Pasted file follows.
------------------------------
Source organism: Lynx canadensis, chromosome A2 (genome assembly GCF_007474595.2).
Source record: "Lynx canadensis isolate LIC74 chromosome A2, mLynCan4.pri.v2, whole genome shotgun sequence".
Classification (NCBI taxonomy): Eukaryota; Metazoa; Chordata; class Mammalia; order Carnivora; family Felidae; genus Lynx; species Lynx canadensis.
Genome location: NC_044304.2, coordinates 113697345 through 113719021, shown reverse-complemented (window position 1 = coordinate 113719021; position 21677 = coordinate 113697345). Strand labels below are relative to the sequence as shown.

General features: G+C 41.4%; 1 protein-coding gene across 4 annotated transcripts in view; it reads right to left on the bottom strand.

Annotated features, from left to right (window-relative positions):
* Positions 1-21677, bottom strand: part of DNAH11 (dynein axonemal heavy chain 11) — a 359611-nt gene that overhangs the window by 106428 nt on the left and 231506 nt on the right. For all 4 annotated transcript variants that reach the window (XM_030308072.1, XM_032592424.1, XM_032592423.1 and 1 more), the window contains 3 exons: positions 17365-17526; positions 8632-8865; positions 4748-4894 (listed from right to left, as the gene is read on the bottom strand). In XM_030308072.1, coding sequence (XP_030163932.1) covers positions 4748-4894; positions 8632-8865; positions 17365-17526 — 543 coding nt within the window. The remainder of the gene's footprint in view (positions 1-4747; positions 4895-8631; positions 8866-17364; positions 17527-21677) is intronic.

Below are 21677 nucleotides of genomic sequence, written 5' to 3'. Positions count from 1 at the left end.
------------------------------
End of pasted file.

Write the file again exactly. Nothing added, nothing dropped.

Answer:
Source organism: Lynx canadensis, chromosome A2 (genome assembly GCF_007474595.2).
Source record: "Lynx canadensis isolate LIC74 chromosome A2, mLynCan4.pri.v2, whole genome shotgun sequence".
Classification (NCBI taxonomy): Eukaryota; Metazoa; Chordata; class Mammalia; order Carnivora; family Felidae; genus Lynx; species Lynx canadensis.
Genome location: NC_044304.2, coordinates 113697345 through 113719021, shown reverse-complemented (window position 1 = coordinate 113719021; position 21677 = coordinate 113697345). Strand labels below are relative to the sequence as shown.

General features: G+C 41.4%; 1 protein-coding gene across 4 annotated transcripts in view; it reads right to left on the bottom strand.

Annotated features, from left to right (window-relative positions):
* Positions 1-21677, bottom strand: part of DNAH11 (dynein axonemal heavy chain 11) — a 359611-nt gene that overhangs the window by 106428 nt on the left and 231506 nt on the right. For all 4 annotated transcript variants that reach the window (XM_030308072.1, XM_032592424.1, XM_032592423.1 and 1 more), the window contains 3 exons: positions 17365-17526; positions 8632-8865; positions 4748-4894 (listed from right to left, as the gene is read on the bottom strand). In XM_030308072.1, coding sequence (XP_030163932.1) covers positions 4748-4894; positions 8632-8865; positions 17365-17526 — 543 coding nt within the window. The remainder of the gene's footprint in view (positions 1-4747; positions 4895-8631; positions 8866-17364; positions 17527-21677) is intronic.

Below are 21677 nucleotides of genomic sequence, written 5' to 3'. Positions count from 1 at the left end.